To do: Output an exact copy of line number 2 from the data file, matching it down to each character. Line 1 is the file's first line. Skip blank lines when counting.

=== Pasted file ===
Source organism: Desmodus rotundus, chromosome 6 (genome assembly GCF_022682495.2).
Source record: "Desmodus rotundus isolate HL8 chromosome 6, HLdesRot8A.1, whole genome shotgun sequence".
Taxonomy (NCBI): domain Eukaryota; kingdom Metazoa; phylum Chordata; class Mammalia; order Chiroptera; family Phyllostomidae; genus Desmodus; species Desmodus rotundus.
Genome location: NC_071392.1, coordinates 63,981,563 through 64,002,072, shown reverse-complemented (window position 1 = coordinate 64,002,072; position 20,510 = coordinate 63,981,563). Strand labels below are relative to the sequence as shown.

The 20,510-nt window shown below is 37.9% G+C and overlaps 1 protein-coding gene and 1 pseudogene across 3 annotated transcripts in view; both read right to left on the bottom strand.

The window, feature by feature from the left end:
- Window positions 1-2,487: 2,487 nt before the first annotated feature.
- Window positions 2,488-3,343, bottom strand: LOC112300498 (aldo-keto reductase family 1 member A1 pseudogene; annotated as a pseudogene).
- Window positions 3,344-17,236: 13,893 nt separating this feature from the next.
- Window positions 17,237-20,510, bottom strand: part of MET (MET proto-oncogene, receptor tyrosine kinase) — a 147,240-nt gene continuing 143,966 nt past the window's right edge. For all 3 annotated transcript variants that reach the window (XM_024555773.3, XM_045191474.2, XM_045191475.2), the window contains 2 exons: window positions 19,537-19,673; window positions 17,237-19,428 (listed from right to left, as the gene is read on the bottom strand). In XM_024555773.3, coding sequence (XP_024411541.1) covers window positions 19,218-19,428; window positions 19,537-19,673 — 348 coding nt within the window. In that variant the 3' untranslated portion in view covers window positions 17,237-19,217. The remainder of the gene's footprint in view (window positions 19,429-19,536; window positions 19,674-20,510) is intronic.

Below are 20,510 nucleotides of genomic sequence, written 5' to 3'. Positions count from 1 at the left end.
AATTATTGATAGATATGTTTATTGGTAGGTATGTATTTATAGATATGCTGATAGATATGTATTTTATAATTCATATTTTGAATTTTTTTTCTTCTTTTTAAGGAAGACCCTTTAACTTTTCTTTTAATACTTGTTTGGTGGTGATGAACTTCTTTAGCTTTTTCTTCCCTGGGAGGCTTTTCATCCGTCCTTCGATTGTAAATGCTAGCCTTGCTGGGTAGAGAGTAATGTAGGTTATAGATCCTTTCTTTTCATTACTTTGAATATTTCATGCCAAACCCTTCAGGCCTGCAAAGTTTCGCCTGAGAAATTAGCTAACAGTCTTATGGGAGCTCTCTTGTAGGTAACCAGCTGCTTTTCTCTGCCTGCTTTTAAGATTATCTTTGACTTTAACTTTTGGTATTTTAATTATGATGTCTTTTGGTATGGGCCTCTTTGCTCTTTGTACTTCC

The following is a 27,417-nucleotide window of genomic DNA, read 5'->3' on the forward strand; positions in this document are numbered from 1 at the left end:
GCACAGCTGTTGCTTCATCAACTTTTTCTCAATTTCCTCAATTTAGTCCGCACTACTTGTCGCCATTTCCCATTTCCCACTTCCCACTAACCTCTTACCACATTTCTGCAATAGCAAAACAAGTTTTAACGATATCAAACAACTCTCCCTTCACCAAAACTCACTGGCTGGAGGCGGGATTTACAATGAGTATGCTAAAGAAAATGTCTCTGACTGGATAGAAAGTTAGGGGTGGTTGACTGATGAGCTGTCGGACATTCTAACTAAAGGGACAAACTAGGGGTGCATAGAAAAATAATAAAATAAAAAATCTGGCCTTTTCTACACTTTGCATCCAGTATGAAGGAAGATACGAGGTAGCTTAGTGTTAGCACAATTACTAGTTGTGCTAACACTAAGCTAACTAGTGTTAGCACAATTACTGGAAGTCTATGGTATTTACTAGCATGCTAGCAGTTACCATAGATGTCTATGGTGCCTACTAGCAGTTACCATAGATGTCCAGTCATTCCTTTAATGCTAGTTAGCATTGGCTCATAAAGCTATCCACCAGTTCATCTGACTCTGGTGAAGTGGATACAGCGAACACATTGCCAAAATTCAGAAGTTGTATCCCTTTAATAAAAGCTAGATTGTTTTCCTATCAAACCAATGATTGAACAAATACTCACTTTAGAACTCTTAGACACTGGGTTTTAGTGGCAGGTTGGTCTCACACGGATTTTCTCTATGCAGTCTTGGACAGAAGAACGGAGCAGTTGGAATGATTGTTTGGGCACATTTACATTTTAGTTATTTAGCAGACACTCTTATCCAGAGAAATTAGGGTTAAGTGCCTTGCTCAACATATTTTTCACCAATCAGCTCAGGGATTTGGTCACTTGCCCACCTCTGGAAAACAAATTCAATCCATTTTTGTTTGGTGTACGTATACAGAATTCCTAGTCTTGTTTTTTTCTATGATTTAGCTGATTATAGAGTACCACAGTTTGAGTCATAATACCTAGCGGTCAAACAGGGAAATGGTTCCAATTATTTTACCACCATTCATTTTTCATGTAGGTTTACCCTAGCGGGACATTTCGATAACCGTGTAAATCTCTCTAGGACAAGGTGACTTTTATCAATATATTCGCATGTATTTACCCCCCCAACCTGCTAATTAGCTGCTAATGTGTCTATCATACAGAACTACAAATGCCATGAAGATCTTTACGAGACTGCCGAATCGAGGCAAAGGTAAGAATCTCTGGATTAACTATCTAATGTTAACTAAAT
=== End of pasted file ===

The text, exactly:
Source record: "Desmodus rotundus isolate HL8 chromosome 6, HLdesRot8A.1, whole genome shotgun sequence".